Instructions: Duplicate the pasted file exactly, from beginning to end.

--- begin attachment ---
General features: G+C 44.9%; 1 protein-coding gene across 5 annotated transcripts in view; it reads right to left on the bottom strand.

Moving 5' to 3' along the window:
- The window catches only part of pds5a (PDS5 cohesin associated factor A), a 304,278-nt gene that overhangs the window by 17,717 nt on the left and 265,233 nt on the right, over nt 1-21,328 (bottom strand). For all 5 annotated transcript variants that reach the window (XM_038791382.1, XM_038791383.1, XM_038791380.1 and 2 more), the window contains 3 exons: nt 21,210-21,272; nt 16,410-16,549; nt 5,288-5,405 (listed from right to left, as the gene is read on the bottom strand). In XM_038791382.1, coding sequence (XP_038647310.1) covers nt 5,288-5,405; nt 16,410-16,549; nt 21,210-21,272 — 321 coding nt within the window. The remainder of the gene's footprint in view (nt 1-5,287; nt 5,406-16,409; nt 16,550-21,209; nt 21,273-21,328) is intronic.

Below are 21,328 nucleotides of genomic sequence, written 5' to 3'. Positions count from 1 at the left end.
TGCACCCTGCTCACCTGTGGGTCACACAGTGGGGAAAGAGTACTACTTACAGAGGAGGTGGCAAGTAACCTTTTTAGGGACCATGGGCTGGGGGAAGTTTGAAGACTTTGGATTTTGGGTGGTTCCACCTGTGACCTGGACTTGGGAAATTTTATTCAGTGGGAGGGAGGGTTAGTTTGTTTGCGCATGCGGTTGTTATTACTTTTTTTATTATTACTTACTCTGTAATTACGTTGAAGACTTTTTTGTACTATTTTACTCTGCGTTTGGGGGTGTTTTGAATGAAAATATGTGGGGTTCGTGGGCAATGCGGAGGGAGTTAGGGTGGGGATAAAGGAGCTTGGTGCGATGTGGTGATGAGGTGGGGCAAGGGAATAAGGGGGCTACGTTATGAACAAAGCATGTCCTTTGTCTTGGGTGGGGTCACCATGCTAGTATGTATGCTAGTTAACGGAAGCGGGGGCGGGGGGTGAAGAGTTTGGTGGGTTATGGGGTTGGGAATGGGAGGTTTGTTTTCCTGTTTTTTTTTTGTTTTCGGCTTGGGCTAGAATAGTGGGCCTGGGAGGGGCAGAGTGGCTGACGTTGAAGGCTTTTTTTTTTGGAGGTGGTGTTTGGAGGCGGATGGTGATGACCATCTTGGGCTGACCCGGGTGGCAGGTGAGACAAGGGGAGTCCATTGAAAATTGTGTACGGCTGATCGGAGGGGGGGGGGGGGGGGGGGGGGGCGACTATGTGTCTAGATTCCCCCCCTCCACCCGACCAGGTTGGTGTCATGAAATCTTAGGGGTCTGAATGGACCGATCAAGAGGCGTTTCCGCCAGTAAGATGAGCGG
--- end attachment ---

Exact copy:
General features: G+C 44.9%; 1 protein-coding gene across 5 annotated transcripts in view; it reads right to left on the bottom strand.

Moving 5' to 3' along the window:
- The window catches only part of pds5a (PDS5 cohesin associated factor A), a 304,278-nt gene that overhangs the window by 17,717 nt on the left and 265,233 nt on the right, over nt 1-21,328 (bottom strand). For all 5 annotated transcript variants that reach the window (XM_038791382.1, XM_038791383.1, XM_038791380.1 and 2 more), the window contains 3 exons: nt 21,210-21,272; nt 16,410-16,549; nt 5,288-5,405 (listed from right to left, as the gene is read on the bottom strand). In XM_038791382.1, coding sequence (XP_038647310.1) covers nt 5,288-5,405; nt 16,410-16,549; nt 21,210-21,272 — 321 coding nt within the window. The remainder of the gene's footprint in view (nt 1-5,287; nt 5,406-16,409; nt 16,550-21,209; nt 21,273-21,328) is intronic.

Below are 21,328 nucleotides of genomic sequence, written 5' to 3'. Positions count from 1 at the left end.
TGCACCCTGCTCACCTGTGGGTCACACAGTGGGGAAAGAGTACTACTTACAGAGGAGGTGGCAAGTAACCTTTTTAGGGACCATGGGCTGGGGGAAGTTTGAAGACTTTGGATTTTGGGTGGTTCCACCTGTGACCTGGACTTGGGAAATTTTATTCAGTGGGAGGGAGGGTTAGTTTGTTTGCGCATGCGGTTGTTATTACTTTTTTTATTATTACTTACTCTGTAATTACGTTGAAGACTTTTTTGTACTATTTTACTCTGCGTTTGGGGGTGTTTTGAATGAAAATATGTGGGGTTCGTGGGCAATGCGGAGGGAGTTAGGGTGGGGATAAAGGAGCTTGGTGCGATGTGGTGATGAGGTGGGGCAAGGGAATAAGGGGGCTACGTTATGAACAAAGCATGTCCTTTGTCTTGGGTGGGGTCACCATGCTAGTATGTATGCTAGTTAACGGAAGCGGGGGCGGGGGGTGAAGAGTTTGGTGGGTTATGGGGTTGGGAATGGGAGGTTTGTTTTCCTGTTTTTTTTTTGTTTTCGGCTTGGGCTAGAATAGTGGGCCTGGGAGGGGCAGAGTGGCTGACGTTGAAGGCTTTTTTTTTTGGAGGTGGTGTTTGGAGGCGGATGGTGATGACCATCTTGGGCTGACCCGGGTGGCAGGTGAGACAAGGGGAGTCCATTGAAAATTGTGTACGGCTGATCGGAGGGGGGGGGGGGGGGGGGGGGGGCGACTATGTGTCTAGATTCCCCCCCTCCACCCGACCAGGTTGGTGTCATGAAATCTTAGGGGTCTGAATGGACCGATCAAGAGGCGTTTCCGCCAGTAAGATGAGCGG